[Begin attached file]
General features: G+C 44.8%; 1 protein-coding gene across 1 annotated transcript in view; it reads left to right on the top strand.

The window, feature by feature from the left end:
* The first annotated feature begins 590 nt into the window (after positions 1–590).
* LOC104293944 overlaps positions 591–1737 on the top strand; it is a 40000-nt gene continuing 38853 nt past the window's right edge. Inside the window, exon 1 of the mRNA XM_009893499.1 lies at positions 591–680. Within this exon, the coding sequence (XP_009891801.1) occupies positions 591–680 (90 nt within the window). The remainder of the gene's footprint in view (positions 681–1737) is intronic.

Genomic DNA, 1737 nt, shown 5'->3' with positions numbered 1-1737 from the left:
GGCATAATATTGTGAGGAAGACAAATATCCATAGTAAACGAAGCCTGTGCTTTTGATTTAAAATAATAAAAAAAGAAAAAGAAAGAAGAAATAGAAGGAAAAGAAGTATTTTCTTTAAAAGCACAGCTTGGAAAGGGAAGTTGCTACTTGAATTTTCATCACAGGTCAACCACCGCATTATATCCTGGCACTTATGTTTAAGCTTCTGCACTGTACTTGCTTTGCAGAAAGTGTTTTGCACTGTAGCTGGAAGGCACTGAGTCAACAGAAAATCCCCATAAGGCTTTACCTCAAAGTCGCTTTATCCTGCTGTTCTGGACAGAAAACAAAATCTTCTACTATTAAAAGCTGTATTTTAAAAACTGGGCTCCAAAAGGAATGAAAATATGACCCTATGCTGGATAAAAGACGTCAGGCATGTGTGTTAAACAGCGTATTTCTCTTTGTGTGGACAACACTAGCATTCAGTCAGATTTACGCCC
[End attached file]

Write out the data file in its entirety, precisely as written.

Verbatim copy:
General features: G+C 44.8%; 1 protein-coding gene across 1 annotated transcript in view; it reads left to right on the top strand.

The window, feature by feature from the left end:
* The first annotated feature begins 590 nt into the window (after positions 1–590).
* LOC104293944 overlaps positions 591–1737 on the top strand; it is a 40000-nt gene continuing 38853 nt past the window's right edge. Inside the window, exon 1 of the mRNA XM_009893499.1 lies at positions 591–680. Within this exon, the coding sequence (XP_009891801.1) occupies positions 591–680 (90 nt within the window). The remainder of the gene's footprint in view (positions 681–1737) is intronic.

Genomic DNA, 1737 nt, shown 5'->3' with positions numbered 1-1737 from the left:
GGCATAATATTGTGAGGAAGACAAATATCCATAGTAAACGAAGCCTGTGCTTTTGATTTAAAATAATAAAAAAAGAAAAAGAAAGAAGAAATAGAAGGAAAAGAAGTATTTTCTTTAAAAGCACAGCTTGGAAAGGGAAGTTGCTACTTGAATTTTCATCACAGGTCAACCACCGCATTATATCCTGGCACTTATGTTTAAGCTTCTGCACTGTACTTGCTTTGCAGAAAGTGTTTTGCACTGTAGCTGGAAGGCACTGAGTCAACAGAAAATCCCCATAAGGCTTTACCTCAAAGTCGCTTTATCCTGCTGTTCTGGACAGAAAACAAAATCTTCTACTATTAAAAGCTGTATTTTAAAAACTGGGCTCCAAAAGGAATGAAAATATGACCCTATGCTGGATAAAAGACGTCAGGCATGTGTGTTAAACAGCGTATTTCTCTTTGTGTGGACAACACTAGCATTCAGTCAGATTTACGCCC